Have you been writing 2017 and then correcting it to 2018 for the last few weeks? Eventually our brains accept that the counter has moved on one and we know for sure that we are in 2018. But what are we counting? 2018 since what? Well, of course, our calendar was designed to count the years since Jesus was born. Before that, various systems were in use counting the years of a particular emperor or king until someone suggested that we should count from Christ’s birth. A mistake of four or so years was made in the original calculation, and the idea took a few centuries to catch on, but now the whole world is able to work to this system (even if there are some local alternatives). Ancient history is ‘Before Christ’ and more recent things are ‘Anno Domini’ (‘In the Year of the Lord’).
Of late, there has been an increasing reluctance to tie everything to Jesus in this way. Is his birth the one event in history to measure all other dates against? Is this insensitive to those who are not Christian believers? But what other event in history would be acceptable as the world-wide marker of Year 1? (Perhaps when we leave the EU we should restart our calendar and count years ‘Post Brexit’ but I doubt that the idea will be welcomed everywhere.)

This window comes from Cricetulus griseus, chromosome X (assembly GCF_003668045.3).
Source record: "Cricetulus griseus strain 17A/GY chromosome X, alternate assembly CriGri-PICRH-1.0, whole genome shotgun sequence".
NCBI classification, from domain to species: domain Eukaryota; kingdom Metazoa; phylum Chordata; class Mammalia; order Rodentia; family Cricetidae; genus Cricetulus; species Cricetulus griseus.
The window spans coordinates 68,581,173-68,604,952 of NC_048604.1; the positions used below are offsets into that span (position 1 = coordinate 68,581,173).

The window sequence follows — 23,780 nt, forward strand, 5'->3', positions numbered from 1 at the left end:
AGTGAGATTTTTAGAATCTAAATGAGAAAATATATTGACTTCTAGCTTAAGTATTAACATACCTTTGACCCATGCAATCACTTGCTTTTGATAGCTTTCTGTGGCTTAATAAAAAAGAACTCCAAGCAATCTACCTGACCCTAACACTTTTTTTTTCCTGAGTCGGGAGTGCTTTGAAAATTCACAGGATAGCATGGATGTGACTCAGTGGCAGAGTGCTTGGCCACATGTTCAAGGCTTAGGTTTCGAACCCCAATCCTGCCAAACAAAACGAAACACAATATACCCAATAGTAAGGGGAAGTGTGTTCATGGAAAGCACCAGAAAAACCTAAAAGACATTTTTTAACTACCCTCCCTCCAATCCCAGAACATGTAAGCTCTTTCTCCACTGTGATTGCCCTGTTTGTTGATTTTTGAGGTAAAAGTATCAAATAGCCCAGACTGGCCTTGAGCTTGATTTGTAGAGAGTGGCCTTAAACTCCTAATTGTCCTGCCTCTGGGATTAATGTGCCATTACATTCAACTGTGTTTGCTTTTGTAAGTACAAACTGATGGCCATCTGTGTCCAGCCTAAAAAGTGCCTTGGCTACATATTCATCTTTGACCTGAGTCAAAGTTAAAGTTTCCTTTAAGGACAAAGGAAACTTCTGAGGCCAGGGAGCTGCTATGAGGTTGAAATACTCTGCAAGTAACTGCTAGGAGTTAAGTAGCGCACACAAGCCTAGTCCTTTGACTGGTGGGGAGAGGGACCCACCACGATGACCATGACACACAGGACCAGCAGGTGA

And so, increasingly, the labels BC and AD are replaced with BCE (Before the Common Era) and CE (Common Era) as if we know what event our dates are based on but we don’t want to talk about it publicly. As others have pointed out it’s ironic that CE could just as easily stand for ‘Christ’s Empire’. For those with eyes to see, all those BCE and CE labels in museums and text books continue to speak about the world-shattering arrival of God’s Son as the all-conquering and just King over a new Empire.
The reign of this Royal Son “will endure as long as the sun, as long as the moon, through all generations” (Psalm 72). Perhaps when we reach the year 20018 or 200018 no-one will care what letters we add because it will have become clear that no other ruler’s birth will ever be a candidate for the year from which to count all years.